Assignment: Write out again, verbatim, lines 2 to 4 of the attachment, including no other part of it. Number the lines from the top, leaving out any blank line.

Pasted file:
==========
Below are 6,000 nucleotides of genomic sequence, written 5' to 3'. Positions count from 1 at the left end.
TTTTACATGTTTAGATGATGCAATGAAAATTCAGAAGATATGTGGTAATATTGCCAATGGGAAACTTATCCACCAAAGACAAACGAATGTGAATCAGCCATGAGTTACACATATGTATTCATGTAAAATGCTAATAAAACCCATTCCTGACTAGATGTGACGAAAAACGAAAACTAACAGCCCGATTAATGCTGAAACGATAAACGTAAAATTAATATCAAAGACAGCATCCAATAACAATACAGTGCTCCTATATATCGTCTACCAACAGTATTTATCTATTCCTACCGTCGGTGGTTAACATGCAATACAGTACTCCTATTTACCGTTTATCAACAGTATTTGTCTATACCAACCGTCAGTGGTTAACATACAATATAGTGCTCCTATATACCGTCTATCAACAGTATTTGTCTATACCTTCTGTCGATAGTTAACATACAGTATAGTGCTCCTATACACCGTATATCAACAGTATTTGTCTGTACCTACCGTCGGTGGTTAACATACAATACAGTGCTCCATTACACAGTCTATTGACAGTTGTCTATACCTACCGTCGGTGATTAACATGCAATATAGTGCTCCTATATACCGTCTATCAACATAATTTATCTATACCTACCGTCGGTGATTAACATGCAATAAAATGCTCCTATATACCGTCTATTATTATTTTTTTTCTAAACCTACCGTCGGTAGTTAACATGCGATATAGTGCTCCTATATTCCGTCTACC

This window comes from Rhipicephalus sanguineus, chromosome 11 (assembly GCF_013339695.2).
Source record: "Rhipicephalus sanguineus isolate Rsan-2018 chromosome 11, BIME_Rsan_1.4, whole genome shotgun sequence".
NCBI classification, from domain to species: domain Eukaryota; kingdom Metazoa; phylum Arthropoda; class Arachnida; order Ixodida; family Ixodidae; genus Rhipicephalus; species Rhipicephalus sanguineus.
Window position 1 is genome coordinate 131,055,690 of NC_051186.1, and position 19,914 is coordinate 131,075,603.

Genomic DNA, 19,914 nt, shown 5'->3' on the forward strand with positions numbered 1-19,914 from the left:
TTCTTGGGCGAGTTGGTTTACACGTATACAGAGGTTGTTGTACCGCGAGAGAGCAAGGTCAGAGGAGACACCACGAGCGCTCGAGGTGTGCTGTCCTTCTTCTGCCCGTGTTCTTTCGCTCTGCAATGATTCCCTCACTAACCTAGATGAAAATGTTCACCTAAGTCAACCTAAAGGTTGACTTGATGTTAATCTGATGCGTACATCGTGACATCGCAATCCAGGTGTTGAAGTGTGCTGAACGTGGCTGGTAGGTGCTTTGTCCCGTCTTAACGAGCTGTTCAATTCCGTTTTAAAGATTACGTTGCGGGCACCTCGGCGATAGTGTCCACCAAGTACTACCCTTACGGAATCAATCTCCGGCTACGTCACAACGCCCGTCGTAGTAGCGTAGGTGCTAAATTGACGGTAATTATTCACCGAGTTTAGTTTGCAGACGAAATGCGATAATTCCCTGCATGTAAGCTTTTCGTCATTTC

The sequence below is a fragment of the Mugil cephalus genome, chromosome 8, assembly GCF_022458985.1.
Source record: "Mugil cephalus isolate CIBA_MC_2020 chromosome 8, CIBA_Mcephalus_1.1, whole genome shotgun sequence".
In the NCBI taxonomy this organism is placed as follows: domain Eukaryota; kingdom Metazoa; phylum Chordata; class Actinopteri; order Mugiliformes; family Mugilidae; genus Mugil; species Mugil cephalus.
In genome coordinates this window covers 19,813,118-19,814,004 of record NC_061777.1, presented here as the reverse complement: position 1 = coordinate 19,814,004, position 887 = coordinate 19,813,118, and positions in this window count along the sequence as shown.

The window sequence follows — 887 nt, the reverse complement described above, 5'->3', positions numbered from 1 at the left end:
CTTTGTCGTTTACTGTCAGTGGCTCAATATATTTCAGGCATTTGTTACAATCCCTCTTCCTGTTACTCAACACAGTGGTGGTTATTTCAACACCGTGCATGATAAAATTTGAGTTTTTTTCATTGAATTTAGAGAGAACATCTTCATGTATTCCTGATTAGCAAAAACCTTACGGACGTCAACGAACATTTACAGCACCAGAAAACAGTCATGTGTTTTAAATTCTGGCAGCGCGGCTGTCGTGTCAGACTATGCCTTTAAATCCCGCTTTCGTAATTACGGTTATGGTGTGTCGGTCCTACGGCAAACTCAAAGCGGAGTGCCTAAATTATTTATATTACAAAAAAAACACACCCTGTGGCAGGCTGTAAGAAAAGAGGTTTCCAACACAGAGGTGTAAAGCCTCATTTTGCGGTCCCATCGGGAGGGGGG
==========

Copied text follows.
TTTTACATGTTTAGATGATGCAATGAAAATTCAGAAGATATGTGGTAATATTGCCAATGGGAAACTTATCCACCAAAGACAAACGAATGTGAATCAGCCATGAGTTACACATATGTATTCATGTAAAATGCTAATAAAACCCATTCCTGACTAGATGTGACGAAAAACGAAAACTAACAGCCCGATTAATGCTGAAACGATAAACGTAAAATTAATATCAAAGACAGCATCCAATAACAATACAGTGCTCCTATATATCGTCTACCAACAGTATTTATCTATTCCTACCGTCGGTGGTTAACATGCAATACAGTACTCCTATTTACCGTTTATCAACAGTATTTGTCTATACCAACCGTCAGTGGTTAACATACAATATAGTGCTCCTATATACCGTCTATCAACAGTATTTGTCTATACCTTCTGTCGATAGTTAACATACAGTATAGTGCTCCTATACACCGTATATCAACAGTATTTGTCTGTACCTACCGTCGGTGGTTAACATACAATACAGTGCTCCATTACACAGTCTATTGACAGTTGTCTATACCTACCGTCGGTGATTAACATGCAATATAGTGCTCCTATATACCGTCTATCAACATAATTTATCTATACCTACCGTCGGTGATTAACATGCAATAAAATGCTCCTATATACCGTCTATTATTATTTTTTTTCTAAACCTACCGTCGGTAGTTAACATGCGATATAGTGCTCCTATATTCCGTCTACC

This window comes from Rhipicephalus sanguineus, chromosome 11 (assembly GCF_013339695.2).
Source record: "Rhipicephalus sanguineus isolate Rsan-2018 chromosome 11, BIME_Rsan_1.4, whole genome shotgun sequence".